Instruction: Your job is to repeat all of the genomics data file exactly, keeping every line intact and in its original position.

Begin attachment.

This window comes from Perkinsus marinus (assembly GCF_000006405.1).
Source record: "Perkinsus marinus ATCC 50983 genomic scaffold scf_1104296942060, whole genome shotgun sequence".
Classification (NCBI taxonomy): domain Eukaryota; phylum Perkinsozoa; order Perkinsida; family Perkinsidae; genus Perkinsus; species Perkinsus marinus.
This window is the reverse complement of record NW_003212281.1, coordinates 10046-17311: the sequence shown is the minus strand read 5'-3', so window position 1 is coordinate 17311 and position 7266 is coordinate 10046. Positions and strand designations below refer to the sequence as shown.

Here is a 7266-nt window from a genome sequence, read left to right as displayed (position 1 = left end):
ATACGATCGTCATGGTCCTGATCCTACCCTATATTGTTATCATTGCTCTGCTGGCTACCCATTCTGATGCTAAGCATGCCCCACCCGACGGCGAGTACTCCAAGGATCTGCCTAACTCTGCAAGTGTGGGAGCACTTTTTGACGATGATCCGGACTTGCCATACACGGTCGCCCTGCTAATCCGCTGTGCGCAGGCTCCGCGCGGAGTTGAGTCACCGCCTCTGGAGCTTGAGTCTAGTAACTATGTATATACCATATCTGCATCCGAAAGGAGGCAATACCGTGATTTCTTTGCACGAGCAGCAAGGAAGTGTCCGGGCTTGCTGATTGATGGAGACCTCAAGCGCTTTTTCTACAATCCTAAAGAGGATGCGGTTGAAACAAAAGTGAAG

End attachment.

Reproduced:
This window comes from Perkinsus marinus (assembly GCF_000006405.1).
Source record: "Perkinsus marinus ATCC 50983 genomic scaffold scf_1104296942060, whole genome shotgun sequence".
Classification (NCBI taxonomy): domain Eukaryota; phylum Perkinsozoa; order Perkinsida; family Perkinsidae; genus Perkinsus; species Perkinsus marinus.
This window is the reverse complement of record NW_003212281.1, coordinates 10046-17311: the sequence shown is the minus strand read 5'-3', so window position 1 is coordinate 17311 and position 7266 is coordinate 10046. Positions and strand designations below refer to the sequence as shown.

Here is a 7266-nt window from a genome sequence, read left to right as displayed (position 1 = left end):
ATACGATCGTCATGGTCCTGATCCTACCCTATATTGTTATCATTGCTCTGCTGGCTACCCATTCTGATGCTAAGCATGCCCCACCCGACGGCGAGTACTCCAAGGATCTGCCTAACTCTGCAAGTGTGGGAGCACTTTTTGACGATGATCCGGACTTGCCATACACGGTCGCCCTGCTAATCCGCTGTGCGCAGGCTCCGCGCGGAGTTGAGTCACCGCCTCTGGAGCTTGAGTCTAGTAACTATGTATATACCATATCTGCATCCGAAAGGAGGCAATACCGTGATTTCTTTGCACGAGCAGCAAGGAAGTGTCCGGGCTTGCTGATTGATGGAGACCTCAAGCGCTTTTTCTACAATCCTAAAGAGGATGCGGTTGAAACAAAAGTGAAG